Have you ever felt the urge to tune out that same monotonous soundtrack of your life and start to change things up? In the prospect of reinventing ourselves, most if not all, look to lifestyle brands for inspiration. From clothing, food, to hobbies; these brands embody and sell a lifestyle.
Along with this, brands have also adopted a more mindful perspective when it comes to consumption which is sustainability. In fact, to put it simply, there are three core areas that sustainability champions.
These are economic and social development as well as environmental protection in a broader sense.
Some lifestyle brands had made this as their advocacy and in worse cases, some kind of shallow aesthetic.
So we’ve compiled 10 tips to help you identify how a lifestyle clothing brand is sustainable.
The easiest way to spot an authentic sustainable lifestyle clothing brand is if they talk about it. Blog articles and Instagram campaigns aren’t just about creating leads.
If they advertise themselves as “eco-friendly” but they don’t talk about the nuances of this advocacy then they might just be greenwashing.
Greenwashing or “green sheen” was coined by environmentalist, Jay Westervelt in the 1980s as a false claim that corporations help the environment to further capitalist goals.
They have to build authority when it comes to sustainability by sharing their design process. If they fail to pinpoint where exactly their brand falls then that’s a major red flag.
The main goal of sustainability is to minimize the environmental impact production does. If the brand instead is promoting mass consumption than mindful consumption then it’s really just about money, isn’t it?
The keyword here is minimizing impacts. By continuously producing clothing no matter how “eco-friendly” the raw materials are, they are still contributing to global wastes.
Keep in mind that the brand should not persuade you to buy more from them if they’re truly sustainable.
When we say “ethical” it falls in the context of how they don’t do animal cruelty in the production of their resources.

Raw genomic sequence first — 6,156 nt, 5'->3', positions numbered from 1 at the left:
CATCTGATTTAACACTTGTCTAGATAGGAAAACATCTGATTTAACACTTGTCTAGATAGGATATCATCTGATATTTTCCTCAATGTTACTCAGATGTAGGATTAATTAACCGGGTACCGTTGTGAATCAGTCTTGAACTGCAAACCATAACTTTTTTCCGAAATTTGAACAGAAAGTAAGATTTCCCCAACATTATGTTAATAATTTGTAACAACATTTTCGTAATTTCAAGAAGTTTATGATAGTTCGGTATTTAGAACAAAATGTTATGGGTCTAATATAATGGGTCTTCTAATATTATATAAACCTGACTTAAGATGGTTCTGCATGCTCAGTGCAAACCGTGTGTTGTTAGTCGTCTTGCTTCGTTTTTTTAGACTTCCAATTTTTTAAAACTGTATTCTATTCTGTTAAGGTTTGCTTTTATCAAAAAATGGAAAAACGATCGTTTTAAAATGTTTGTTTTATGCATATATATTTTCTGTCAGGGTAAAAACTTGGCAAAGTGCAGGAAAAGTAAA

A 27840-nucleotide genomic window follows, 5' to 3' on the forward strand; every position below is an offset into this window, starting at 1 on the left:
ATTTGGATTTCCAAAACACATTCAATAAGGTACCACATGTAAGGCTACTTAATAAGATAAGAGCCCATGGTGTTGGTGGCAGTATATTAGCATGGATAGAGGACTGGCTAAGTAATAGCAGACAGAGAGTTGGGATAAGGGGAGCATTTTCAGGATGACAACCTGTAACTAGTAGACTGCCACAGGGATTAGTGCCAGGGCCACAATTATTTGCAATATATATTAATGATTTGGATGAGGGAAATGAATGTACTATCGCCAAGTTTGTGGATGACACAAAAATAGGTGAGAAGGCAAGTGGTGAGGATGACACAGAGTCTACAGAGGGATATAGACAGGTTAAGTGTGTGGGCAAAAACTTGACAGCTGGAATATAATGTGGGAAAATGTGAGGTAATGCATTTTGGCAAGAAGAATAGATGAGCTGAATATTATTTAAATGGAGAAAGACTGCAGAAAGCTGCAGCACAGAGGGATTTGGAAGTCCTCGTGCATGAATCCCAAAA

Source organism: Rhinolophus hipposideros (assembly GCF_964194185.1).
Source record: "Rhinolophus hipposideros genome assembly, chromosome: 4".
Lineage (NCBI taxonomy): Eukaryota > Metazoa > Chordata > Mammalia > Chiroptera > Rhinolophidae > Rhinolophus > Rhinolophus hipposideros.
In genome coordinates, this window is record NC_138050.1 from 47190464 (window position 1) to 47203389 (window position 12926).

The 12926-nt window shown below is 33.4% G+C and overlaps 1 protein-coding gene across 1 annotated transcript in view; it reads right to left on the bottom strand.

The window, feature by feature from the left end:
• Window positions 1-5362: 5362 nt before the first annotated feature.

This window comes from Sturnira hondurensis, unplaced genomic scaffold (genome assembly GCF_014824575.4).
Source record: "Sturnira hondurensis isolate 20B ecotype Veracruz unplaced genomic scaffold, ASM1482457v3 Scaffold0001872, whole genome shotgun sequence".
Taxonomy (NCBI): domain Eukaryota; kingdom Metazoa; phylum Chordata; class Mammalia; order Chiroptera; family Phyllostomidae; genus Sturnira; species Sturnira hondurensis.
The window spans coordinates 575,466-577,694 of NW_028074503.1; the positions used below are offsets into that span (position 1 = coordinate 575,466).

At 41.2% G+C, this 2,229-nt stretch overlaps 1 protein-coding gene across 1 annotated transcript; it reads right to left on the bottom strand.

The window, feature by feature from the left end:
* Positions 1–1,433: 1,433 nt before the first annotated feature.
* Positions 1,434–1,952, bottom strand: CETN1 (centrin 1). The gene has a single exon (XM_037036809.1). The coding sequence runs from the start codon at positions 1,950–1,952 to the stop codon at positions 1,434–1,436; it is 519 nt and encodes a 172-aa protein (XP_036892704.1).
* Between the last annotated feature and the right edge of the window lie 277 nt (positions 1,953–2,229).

Alongside this, even if they claim their resources to be “all-natural” some of them are produced by using toxic chemicals or overexploitation.
According to “Measuring Fashion: Environmental Impact of the Global Apparel and Footwears Industry” by Quantis in 2018, fashion brands are one of the main contributors to pollution.
They stated that fiber production, dyeing, and finishing, as well as yarn preparation, have the highest detrimental impact.
Most fast fashion brands are guilty of exploiting laborers leaving them underpaid and forcing them in unideal working conditions. Some even go so far as exploiting child laborers.
In fact, 11% or 170 million children are engaged in child labor globally as stated by the International Labour Organisation. Sustainable lifestyle clothing isn’t just about the clothes but more so in the process of creating these products.
More often than not the products are handcrafted and are made by artisans.
It’s also important that they don’t just promote a few sustainable products.
Highlighting specific lifestyle clothing can also be a facade that they are indeed mindful when in fact most of their products are not sustainable.
This is another red flag to watch out for because sustainable brands make it a point that all their products fit their advocacy.
Sustainability is about minimizing wastes so it is only expected that they are made to last and can be reused or mended easily. This way, mass consumption can be avoided.
By producing only durable clothing it guarantees the brand’s quality and consumers can be loyal patrons in the future. If a sustainable brand only creates products that are easily damaged then the cycle of mass production and consumption starts again.
Good On You is a website that rates lifestyle clothing brands’ sustainability. They rate the brands by labor ethics, animal involvement, and environmental impact.
This is one of the trusty sites you can go to in checking if a brand does have truthful claims. Moreover, they just don’t rate mostly clothing brands but also accessories and footwear.
Their key data sources for their rating system mostly comprises of Fashion Transparency Index, CDP Climate Change, Water Security projects, and many more.
Inclusivity is a major factor when it comes to the ethics of a brand.
This just doesn’t cover racial inclusivity in the staff but more so in the nature of their products. It’s a red flag cater to an elite few as opposed to making their brand accessible.
Through the ideas of diverse minds can they be more conscious and more mindful of their brand’s impact.
Another good sign is that they are also well-reviewed by advocates that align with sustainable lifestyles. Emma Watson for example is the most popular advocate for ethical fashion. Of course, not all brands can have the luxury to be reviewed by big stars since most of them are grassroots and are small scale.
Last but not the least is if these brands are certified by third-party organizations that have a record in sustainability measures.
Organizations that certify are SA800 that focuses on labor rights, 1% for The Planet which showcases brands that give 1% of their gross sales for environmental programs, and Bluesign focusing on textile products.
The truth is there is no such thing as 100% Sustainable lifestyle clothing brand (for now).
There are a lot of nuances in the topic of sustainable fashion, the important thing here is that people are striving for this kind of lifestyle now and brands have become more mindful of their advocacies.
Read more on business plans that can also be applied to sustainable brands here.